Twilight Slayance: Kristen Stewart’s queer ghost-hunting show is a scream

<span>Photograph: HULU</span>
Photograph: HULU

In her post-Twilight decade of work with arthouse auteurs, Kristen Stewart has developed her own style of playing the misfit. Lip: chewed. Collar: tugged. Hair: tousled. When the real world comes up short, some of her most memorable characters have looked to the great beyond for answers. In Spencer, her young Diana finds a spiritual sibling in a beheaded queen from Tudor times; Personal Shopper saw her fall prey to a paranormal hoax before a haunting encounter with the shadow world.

Related: Kristen Stewart’s 20 best performances – ranked!

Stewart’s taste for the paranormal runs deep. Her new executive-produced show Living for the Dead is a ghost-hunting caper from a company formed with her screenwriter fiancee Dylan Meyer and producer Maggie McLean, and is a team-up with Scout Productions (Queer Eye, HBO’s Legendary). A motley gang of queer paranormal experts are on a mission to “help the living by healing the dead”, piling into a zhuzhed-up Mystery Machine decked out with shag carpets and gauzy pink curtains for a road-trip romp through some of America’s most notorious haunted hotspots.

“It started as a bit of a hypothetical, silly pipe dream, and now I am so proud to have shepherded something that is as moving and meaningful as it is truly a gay old time,” said Stewart in a statement.

Our “ghost hunties” are a vibrant and entertaining cast of characters. There’s crew “daddy” Ken Boggle, a steampunk Diane Keaton; a self-identified witch with a penchant for leopard print named Juju Bae; the sweet and septum-pierced Alex Le May; blond psychic Logan Taylor; Roz Hernandez, whose official job is paranormal researcher and who settles comfortably into the role as the group’s sardonic big sister. “I’ve never seen so many holes,” she muses while entering one dusty crypt.

Living for the Dead’s eight breezy episodes put a daffy twist on hocus-pocus tropes. Each instalment sees the quintet show up at some haunted place – a Las Vegas gentlemen’s club, or a dilapidated mansion in the boonies – where clearly something isn’t right. Someone feels a hand on their back, or a chill, or they’re suddenly nauseous. It’s hunties to the rescue, armed with gadgets and gizmos that detect electromagnetic radiation and allow the dead to communicate. Tarot cards are read, seashells are scried, seances are slayed, and a stuffed animal trussed up with Christmas lights called a Boo Bear is consulted.

It’s fun to hear Stewart, as the series narrator, relax her cool-girl veneer and show a more lighthearted side. In recent years, she’s shown up in campy action reboots, romcom, and a Rita Ora video, and is one of the few A-listers that actually seems like a good hang. In Living for the Dead, she gamely leans into the kind of campy wisecracks you might overhear at a West Hollywood brunch, with arch moments of verbal dom-topping. “You’ll be needing a widdle diaper change,” she sneers in a set-up to one scare.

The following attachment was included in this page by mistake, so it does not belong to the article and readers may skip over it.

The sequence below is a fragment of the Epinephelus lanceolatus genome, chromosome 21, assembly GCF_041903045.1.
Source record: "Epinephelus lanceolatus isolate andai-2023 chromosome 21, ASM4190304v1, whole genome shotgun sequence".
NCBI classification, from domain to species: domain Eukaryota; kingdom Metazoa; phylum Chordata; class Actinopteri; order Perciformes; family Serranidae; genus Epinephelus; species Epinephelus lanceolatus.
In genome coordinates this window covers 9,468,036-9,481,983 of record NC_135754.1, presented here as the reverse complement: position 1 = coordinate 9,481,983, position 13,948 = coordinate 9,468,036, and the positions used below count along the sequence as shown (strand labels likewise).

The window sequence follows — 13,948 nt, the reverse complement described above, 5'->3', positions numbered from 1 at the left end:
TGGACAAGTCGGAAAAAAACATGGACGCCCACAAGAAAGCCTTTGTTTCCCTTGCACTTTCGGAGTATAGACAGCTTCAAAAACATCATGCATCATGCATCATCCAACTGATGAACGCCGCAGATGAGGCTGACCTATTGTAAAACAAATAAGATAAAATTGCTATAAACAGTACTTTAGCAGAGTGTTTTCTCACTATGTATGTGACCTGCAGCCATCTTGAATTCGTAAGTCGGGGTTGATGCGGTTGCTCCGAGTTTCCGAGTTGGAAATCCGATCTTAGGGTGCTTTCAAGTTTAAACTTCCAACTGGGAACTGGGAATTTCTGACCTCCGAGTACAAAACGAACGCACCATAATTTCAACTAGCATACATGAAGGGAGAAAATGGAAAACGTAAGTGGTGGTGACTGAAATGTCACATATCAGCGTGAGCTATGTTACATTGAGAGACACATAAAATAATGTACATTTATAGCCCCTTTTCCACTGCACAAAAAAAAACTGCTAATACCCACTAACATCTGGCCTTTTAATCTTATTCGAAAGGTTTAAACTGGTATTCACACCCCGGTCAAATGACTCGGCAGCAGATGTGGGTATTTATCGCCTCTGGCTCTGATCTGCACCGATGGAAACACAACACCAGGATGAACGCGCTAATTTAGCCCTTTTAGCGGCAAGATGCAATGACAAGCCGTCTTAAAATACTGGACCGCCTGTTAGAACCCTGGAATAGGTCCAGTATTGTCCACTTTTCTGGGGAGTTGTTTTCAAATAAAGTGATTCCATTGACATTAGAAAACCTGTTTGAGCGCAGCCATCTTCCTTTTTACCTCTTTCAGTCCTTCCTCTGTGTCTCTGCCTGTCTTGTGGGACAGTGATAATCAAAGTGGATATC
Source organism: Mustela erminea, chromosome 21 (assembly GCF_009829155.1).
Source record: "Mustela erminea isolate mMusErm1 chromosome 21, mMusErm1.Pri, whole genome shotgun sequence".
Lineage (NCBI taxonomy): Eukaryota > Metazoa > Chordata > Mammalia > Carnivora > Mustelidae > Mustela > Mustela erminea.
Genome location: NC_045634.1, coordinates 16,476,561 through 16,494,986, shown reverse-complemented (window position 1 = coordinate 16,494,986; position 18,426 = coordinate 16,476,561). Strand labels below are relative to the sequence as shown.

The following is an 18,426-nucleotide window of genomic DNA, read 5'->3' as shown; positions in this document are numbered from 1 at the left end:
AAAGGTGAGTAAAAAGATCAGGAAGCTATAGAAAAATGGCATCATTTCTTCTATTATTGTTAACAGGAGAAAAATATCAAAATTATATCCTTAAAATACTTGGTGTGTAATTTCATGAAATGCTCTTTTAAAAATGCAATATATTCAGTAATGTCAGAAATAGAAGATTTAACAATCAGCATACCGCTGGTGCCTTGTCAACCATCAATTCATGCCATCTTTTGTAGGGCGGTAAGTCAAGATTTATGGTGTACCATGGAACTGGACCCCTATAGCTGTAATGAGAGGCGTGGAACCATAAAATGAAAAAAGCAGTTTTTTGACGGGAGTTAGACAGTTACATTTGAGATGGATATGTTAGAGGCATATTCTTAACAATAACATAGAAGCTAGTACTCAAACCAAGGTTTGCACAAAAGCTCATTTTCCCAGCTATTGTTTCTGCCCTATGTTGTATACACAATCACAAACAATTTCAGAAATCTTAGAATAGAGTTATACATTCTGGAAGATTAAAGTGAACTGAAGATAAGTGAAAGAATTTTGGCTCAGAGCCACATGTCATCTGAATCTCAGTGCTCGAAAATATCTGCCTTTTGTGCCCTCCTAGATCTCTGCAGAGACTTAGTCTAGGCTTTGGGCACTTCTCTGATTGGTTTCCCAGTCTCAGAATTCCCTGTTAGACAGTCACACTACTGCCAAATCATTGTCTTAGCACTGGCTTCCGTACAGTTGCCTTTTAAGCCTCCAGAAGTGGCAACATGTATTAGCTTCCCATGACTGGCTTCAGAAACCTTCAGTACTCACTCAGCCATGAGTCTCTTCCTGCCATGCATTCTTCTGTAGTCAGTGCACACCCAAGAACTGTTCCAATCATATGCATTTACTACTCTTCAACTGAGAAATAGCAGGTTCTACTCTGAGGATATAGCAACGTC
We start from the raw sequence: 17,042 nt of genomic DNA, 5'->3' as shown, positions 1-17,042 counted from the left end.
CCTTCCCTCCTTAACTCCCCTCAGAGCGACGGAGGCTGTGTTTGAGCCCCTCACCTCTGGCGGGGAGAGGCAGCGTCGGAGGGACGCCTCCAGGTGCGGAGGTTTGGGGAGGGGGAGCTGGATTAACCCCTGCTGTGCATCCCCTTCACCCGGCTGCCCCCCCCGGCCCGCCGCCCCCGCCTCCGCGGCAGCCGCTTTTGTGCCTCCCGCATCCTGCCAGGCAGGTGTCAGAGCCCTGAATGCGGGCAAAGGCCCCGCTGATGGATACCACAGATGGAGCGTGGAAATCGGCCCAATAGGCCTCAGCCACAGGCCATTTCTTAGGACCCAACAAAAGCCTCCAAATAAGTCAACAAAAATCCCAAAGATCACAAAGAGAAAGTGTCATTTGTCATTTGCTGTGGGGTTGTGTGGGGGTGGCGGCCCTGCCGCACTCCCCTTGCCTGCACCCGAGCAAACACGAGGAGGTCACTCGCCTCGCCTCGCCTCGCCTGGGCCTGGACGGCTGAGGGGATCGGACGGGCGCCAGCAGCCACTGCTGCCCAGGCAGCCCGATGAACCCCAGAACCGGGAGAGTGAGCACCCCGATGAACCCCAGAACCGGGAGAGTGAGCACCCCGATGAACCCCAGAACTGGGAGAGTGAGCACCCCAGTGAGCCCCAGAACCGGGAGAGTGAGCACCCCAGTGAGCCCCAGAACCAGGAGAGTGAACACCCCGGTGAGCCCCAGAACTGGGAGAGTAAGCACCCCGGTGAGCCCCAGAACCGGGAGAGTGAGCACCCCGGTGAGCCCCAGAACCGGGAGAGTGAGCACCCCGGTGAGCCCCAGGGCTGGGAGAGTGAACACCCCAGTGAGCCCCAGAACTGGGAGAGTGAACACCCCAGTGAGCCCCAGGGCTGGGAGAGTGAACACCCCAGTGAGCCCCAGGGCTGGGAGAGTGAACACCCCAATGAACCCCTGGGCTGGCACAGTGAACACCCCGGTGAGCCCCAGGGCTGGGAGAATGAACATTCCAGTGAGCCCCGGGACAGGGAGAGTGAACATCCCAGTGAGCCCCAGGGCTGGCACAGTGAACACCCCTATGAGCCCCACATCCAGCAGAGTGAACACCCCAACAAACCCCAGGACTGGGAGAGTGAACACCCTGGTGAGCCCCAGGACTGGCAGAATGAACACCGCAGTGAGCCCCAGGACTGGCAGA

Along the way, the gang delve into some forgotten history – at an abandoned hospital in Louisville, they find an old photograph of butch women titled “The Boys?”, and the sad story of Julia Lowell, a prostitute who killed herself and now haunts Arizona’s The Copper Queen hotel. As with Queer Eye, the show’s most memorable moments are the regular people encountered. Most affecting is the story of Cleveland’s The House of Wills, a gothic mansion which was an NAACP hub at a time of racial segregation, but has since fallen into ruin. “Our communities get lost, they get abandoned, they aren’t able to be kept up and treasured” Juju tells the emotional owner after a spiritual cleansing. “There is a lot of collective grief around that.”

There’s a history of the LGBTQ+ community overlapping with paranormal studies – from the legendary occultist Aleister Crowley to the artist AA Bronson’s secret Fire Island seances – but the show avoids any temptation to theorise too deeply about how queerness and the supernatural might overlap. When showing up at a clown-themed motel that would probably scare the wig off Pennywise, one ghost hunter makes the eyebrow-raising claim of a “queer parallel” between clowns and LGBTQ+ people. Are we as misunderstood as clowns? The response comes with a knowing wink. “It’s possible!” So while Living for the Dead has its touching moments, the show knows exactly what it is: sassy, spooky entertainment for Halloween party pre-gaming, best enjoyed with cocktail in hand.

  • Living for the Dead is now available on Hulu and will be on Disney+ in other territories soon